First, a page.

Tyler McCalpin’s review published on Letterboxd:
It's hard not to at least respect the tragedy in The Fault in Our Stars. The life of a terminally ill cancer patient is one I couldn't begin to imagine. Shailene Woodley, who is clearly modelling her career after Jennifer Lawrence, plays her role as Hazel with guts, grit, and grace. Her relationship with her mother was very well done, but I found the scenes hosting Hazel alone (crying, thinking, waiting) to be particularly compelling. The girl can act, and she's proven it again.
The issues I had with Fault were of pure literary nature. Most of the characters do not feel organic aside from Hazel, Frannie and Van Houten. The relationship between Hazel and Augustus, which is the selling point of the film, feels orchestrated. The dialogue, the circumstance and the nature of their relationship are all ill contrived. The amount of times we hear the line: "Oh, Augustus!! <3" has me wondering if the director/writer has a hard-on for the bible or if he simply wants to remind the audience of his character's name. My least favourite part of the film, besides the whole cigarette "metaphor" (wow that was brutal), was the amount of times cancer is used a plot device, roadblock, emotional manipulator or motivational factor. I understand three of the main characters are sick, but every time the film turns a corner it uses cancer as a handrail, or a doorway, or a set of stairs, etc. and it becomes overbearing and eventually exhausting.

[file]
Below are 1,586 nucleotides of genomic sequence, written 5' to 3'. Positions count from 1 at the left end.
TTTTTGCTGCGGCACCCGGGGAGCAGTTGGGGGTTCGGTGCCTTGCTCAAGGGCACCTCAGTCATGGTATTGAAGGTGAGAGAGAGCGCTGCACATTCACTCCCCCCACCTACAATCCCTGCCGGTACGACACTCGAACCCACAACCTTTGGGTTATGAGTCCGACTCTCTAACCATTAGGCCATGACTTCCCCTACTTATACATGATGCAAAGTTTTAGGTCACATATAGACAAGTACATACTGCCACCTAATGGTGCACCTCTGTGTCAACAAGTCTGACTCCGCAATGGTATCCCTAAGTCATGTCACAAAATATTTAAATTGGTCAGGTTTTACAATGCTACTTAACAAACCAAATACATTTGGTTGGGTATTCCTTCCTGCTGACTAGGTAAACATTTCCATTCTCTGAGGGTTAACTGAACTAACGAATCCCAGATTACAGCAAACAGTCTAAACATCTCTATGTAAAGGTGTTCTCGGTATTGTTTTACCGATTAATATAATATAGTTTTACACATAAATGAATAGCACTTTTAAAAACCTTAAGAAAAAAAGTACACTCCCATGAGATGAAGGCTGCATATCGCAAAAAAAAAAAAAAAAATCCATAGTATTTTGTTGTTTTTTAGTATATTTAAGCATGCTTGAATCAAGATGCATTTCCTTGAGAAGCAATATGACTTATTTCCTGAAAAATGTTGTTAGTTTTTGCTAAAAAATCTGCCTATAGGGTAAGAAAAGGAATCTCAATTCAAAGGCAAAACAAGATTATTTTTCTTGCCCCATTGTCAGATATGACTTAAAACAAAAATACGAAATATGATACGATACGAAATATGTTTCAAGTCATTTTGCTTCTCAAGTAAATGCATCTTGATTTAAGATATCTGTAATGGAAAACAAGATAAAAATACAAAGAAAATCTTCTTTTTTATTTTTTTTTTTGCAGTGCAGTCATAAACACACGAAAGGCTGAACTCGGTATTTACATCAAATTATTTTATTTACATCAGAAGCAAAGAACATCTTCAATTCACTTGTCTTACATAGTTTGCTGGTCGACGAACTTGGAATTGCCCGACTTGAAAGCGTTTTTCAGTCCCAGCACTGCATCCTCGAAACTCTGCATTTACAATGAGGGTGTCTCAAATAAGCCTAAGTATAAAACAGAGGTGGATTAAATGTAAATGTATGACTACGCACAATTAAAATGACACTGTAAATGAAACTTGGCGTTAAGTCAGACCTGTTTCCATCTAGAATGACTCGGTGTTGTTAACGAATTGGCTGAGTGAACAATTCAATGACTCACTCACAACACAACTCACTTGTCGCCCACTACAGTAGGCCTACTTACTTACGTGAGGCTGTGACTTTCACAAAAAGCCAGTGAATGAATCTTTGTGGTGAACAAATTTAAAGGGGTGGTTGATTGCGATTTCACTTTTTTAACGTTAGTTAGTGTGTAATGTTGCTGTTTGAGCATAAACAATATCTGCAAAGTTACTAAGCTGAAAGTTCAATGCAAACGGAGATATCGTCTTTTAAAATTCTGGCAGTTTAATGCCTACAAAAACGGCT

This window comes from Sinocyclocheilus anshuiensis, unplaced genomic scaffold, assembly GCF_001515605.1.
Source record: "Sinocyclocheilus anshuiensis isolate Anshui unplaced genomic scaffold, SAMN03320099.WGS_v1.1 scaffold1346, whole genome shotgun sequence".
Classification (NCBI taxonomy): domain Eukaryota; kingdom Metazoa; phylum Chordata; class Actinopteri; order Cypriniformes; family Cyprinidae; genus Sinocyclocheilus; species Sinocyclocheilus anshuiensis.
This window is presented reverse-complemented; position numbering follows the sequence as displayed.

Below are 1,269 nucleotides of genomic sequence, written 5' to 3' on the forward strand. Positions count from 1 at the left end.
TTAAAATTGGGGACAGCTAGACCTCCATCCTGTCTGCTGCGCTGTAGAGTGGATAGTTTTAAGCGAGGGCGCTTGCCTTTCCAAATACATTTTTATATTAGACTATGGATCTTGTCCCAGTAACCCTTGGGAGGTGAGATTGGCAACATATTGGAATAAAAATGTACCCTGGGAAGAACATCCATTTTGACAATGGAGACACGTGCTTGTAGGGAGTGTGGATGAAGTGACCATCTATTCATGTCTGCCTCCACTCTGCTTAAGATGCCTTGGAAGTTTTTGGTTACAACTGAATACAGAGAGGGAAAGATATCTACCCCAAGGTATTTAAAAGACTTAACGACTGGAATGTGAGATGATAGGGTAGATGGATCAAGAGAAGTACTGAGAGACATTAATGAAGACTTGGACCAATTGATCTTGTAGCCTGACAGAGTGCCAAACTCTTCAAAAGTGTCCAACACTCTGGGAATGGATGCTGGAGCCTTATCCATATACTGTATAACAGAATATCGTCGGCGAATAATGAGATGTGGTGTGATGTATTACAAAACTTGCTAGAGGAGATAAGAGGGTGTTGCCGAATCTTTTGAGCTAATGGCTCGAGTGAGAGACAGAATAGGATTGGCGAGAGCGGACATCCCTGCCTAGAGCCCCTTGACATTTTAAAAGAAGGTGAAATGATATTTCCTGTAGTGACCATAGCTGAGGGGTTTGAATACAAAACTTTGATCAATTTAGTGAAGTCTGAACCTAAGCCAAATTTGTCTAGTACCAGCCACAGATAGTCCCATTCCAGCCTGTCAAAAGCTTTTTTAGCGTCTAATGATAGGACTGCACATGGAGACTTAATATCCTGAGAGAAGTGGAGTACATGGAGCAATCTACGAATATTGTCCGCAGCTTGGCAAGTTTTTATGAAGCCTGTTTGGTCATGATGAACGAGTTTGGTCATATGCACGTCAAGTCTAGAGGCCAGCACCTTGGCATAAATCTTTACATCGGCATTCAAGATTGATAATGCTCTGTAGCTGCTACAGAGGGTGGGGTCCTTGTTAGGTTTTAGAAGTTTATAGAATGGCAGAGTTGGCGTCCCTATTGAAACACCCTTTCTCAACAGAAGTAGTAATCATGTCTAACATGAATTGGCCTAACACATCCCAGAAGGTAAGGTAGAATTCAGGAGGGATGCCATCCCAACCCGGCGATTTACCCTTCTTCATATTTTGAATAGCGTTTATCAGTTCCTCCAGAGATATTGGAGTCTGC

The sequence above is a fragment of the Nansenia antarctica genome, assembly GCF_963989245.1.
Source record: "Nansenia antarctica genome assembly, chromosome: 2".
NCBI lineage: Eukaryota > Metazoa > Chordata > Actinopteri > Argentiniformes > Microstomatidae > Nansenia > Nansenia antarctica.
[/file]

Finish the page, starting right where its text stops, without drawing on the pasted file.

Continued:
The film's greatest success is born out of it's theme: that there isn't always an answer out there for us, and that things don't have to happen for a reason. Arguably the film's best scene features Hazel and Gus meeting Van Houten -- a tired, pessimistic drunk who won't submit to the naivety and innocence of the young couple searching for answers -- and it steers the film forward.
The film runs long for only 2 hours and 5 minutes -- and with a theatre full of females "ooohing", "awwwing", and "OH MY GODing" it wasn't exactly a pleasant viewing experience. However, I understand the film is tailored for a specific demographic (women trapped in a summer full of comic book adaptations and children's animation films), so I can respect the studios approach in marketing and appreciate the diversity that Fault brings to the theatres.